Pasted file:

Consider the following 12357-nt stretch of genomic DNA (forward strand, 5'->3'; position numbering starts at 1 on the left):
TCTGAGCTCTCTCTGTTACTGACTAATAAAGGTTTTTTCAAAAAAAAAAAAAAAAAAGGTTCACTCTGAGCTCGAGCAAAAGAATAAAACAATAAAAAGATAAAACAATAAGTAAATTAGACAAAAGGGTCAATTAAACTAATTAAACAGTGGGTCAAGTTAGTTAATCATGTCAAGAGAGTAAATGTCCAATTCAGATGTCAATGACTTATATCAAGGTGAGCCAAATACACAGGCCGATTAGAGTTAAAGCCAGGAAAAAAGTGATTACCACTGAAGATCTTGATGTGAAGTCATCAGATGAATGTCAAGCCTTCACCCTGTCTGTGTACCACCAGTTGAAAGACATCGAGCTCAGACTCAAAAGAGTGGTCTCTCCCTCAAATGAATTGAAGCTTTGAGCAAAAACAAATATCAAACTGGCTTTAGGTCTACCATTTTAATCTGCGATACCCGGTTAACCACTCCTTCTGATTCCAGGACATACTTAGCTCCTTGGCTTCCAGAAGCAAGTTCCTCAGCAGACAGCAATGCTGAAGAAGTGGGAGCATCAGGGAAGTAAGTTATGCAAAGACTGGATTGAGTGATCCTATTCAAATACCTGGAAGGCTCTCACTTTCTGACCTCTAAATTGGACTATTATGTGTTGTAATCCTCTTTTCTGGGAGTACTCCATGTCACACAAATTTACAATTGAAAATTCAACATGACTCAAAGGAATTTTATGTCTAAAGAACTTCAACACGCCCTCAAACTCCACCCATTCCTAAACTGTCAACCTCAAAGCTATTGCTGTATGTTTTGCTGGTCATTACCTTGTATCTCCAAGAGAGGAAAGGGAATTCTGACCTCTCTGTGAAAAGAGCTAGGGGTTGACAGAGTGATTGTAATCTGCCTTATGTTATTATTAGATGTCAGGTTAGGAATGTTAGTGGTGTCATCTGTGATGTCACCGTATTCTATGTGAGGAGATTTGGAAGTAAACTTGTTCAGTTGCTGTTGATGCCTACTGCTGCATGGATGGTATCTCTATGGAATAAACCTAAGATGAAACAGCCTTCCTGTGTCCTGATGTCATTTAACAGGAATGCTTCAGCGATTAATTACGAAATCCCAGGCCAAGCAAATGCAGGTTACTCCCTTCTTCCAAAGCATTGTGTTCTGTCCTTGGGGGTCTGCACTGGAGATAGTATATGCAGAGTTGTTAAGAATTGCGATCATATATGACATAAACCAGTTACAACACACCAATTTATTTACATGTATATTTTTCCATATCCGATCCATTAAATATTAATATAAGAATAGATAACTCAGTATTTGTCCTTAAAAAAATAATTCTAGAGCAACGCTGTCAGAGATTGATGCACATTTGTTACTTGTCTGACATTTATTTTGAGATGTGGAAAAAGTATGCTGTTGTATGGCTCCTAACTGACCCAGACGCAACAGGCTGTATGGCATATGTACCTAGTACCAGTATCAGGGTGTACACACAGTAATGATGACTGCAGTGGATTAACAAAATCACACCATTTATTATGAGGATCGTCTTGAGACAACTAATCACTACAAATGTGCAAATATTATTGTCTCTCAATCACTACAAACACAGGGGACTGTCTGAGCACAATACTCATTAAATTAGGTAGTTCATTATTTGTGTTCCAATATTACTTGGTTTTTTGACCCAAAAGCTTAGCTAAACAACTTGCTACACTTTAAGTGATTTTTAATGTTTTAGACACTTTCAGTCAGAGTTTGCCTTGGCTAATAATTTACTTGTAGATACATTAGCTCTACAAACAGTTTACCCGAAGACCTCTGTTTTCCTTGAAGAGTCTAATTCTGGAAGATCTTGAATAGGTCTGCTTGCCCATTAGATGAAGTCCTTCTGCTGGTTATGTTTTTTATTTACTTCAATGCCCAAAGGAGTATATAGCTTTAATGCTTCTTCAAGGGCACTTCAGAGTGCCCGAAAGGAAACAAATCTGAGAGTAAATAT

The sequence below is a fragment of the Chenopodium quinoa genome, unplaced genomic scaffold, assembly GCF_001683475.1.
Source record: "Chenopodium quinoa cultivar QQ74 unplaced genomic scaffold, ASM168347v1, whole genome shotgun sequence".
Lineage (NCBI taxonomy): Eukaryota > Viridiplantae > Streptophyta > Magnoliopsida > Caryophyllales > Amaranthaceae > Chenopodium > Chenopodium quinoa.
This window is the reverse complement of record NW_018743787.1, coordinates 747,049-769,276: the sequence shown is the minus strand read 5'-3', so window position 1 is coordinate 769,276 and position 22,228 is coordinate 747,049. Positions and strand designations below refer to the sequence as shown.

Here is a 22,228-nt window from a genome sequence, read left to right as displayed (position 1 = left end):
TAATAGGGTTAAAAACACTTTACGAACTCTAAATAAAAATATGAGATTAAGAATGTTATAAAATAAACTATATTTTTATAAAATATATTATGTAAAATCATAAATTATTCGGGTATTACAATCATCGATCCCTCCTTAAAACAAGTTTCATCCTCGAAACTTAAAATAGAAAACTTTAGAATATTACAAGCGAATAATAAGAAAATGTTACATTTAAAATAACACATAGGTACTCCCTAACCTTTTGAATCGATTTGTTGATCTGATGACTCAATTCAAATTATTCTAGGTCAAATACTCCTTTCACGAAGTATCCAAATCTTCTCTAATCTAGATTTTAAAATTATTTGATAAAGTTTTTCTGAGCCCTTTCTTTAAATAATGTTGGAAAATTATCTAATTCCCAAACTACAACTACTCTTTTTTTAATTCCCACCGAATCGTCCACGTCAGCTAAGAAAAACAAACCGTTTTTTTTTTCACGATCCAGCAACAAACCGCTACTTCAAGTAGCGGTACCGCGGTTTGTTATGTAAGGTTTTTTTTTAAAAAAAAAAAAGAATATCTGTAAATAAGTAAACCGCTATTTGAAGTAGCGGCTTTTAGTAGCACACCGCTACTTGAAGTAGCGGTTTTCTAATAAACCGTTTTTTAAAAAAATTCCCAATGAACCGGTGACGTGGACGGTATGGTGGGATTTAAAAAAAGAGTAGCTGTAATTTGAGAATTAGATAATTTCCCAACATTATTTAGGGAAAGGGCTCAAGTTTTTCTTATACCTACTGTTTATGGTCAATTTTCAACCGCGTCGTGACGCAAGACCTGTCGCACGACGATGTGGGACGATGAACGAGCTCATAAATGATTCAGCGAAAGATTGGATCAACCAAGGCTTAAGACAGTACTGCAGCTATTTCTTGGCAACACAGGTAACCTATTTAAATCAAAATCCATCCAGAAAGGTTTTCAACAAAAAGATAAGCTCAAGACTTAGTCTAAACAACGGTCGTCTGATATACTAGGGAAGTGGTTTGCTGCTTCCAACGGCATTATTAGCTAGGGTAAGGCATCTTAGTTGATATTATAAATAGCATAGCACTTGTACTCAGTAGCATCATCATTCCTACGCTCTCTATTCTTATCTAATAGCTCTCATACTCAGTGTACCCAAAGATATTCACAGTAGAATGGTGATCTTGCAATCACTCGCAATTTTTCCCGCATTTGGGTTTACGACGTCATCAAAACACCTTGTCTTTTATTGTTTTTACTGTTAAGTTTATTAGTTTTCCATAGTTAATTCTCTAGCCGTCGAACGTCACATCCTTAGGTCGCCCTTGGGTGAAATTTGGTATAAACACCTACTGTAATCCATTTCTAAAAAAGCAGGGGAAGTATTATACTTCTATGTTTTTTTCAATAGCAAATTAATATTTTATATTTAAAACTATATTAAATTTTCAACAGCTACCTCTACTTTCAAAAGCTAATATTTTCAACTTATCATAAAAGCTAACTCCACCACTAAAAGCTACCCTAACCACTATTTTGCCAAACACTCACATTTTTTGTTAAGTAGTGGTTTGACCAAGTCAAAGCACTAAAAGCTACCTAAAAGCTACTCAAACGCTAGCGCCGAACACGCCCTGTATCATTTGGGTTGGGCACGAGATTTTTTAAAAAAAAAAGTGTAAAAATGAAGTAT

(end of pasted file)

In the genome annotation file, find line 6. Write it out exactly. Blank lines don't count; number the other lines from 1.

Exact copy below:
This window is the reverse complement of record NW_018743787.1, coordinates 747,049-769,276: the sequence shown is the minus strand read 5'-3', so window position 1 is coordinate 769,276 and position 22,228 is coordinate 747,049. Positions and strand designations below refer to the sequence as shown.